But the crust can turn up hard and brittle if there is not enough steam in the oven while baking. Along with that the crust will separate from the rest of the bread and create giant air pockets.
During baking, oven temperature and timing are both highly important. Between 350 and 475 degrees Fahrenheit (180 and 246 degrees Celsius) is the best oven temperature for baking bread.
This maximizes both caramelization and the Maillard reaction. For the finished product to have the ideal color and texture, this timing is essential.
Any small difference in the timing can result in over-baking. When the bread is baked for too long or at too high of a temperature, it can cause the crust to become too hard and brittle. As a result, it separates from the inside and creates air pockets.
If you notice the crusts becoming very dark or burnt-looking, you can be sure that they have been overbaked.
Another reason for the formation of a flying crust on bread is insufficient moisture. The crust may become excessively hard and brittle and separate from the remainder of the bread if the dough is too dry or if the bread is baked in an environment with low humidity.
Lack of moisture in the dough increases the possibility doesn’t allow the crust sticks to the bread and results in creating air pockets.
Small Baking Pan:
The size of the baking pan can be behind the flying crust as well. If the pan is too small for the amount of dough, the bread may rise too much and create a tall, narrow loaf with a thick crust.
In this case, the crust may not adhere well to the rest of the bread, and could potentially separate from it, contributing to the formation of a flying crust.
How to Prevent Flying Crust Bread?
Along with taking the correct measurement of ingredients you need to be sure of the following things to prevent flying crust bread-
Proof the Bread Properly:
Properly proofing bread dough is important to ensure that the bread has the right texture, flavor, and structure. Here are some tips for proofing bread dough properly:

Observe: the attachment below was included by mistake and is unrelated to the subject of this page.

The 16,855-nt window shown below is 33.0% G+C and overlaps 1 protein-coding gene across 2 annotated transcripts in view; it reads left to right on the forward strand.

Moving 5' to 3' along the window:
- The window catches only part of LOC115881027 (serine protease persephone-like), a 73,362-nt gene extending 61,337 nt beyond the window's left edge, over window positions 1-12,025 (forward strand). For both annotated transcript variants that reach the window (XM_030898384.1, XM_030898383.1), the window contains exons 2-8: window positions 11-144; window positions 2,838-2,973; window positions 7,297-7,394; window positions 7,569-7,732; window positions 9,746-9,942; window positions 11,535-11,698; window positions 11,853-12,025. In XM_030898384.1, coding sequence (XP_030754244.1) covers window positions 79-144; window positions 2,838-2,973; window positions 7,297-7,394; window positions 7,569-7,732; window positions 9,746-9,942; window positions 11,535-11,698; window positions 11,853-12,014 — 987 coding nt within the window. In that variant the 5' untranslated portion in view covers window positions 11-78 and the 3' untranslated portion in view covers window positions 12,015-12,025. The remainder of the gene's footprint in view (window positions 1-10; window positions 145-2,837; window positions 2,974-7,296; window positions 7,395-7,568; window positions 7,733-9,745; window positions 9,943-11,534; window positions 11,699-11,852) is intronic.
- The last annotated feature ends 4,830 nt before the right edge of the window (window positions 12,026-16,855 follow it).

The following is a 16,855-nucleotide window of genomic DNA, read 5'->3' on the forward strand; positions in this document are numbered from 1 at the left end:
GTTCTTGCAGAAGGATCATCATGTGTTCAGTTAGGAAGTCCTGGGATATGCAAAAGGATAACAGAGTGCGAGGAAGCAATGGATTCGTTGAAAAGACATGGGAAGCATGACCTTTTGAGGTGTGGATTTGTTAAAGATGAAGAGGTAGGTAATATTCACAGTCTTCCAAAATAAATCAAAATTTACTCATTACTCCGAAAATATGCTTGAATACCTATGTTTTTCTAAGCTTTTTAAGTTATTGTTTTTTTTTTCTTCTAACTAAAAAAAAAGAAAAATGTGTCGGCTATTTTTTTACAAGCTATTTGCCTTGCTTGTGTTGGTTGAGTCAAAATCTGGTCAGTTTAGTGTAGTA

- Ideally, the dough-proofing location should be warm and humid, with a temperature between 75-80°F (24-27°C) and a humidity level of around 70%. A draft-free location is also important.
- You need to cover the dough with a damp cloth or plastic wrap to prevent the surface from drying out and forming a crust.
- A sufficient amount of time should be given for proofing. In general, the dough should double in size during proofing, which can take anywhere from 30 minutes to several hours.
- You need to check the dough periodically during proofing to ensure that it is rising properly. If the dough is not rising enough, it may need more time or a warmer location. If the dough is rising too quickly, it may need to be punched down and reshaped.
- You can check if the dough is properly proofed by gently pressing a finger into the dough. If the indentation remains, the dough is ready to bake. If the dough springs back, it needs more time to proof.
By following these tips, you can help ensure that your bread dough is proofed properly and ready to bake into a delicious loaf of bread.
Adjust Baking Time & Temperature:
The temperature for baking bread is between 350 to 475 Fahrenheit (180 and 246 degrees Celsius). And it usually takes 30-35 minutes to bake a batch of bread.
This temperature maximizes both caramelization and the Maillard reaction. For the finished product to have the ideal color and texture, this timing is essential.
Adjust the baking temperature and time of your oven and see how the bread dough reacts. We suggest creating some test batches of dough for getting the perfect temperature at which the oven gives the best possible result.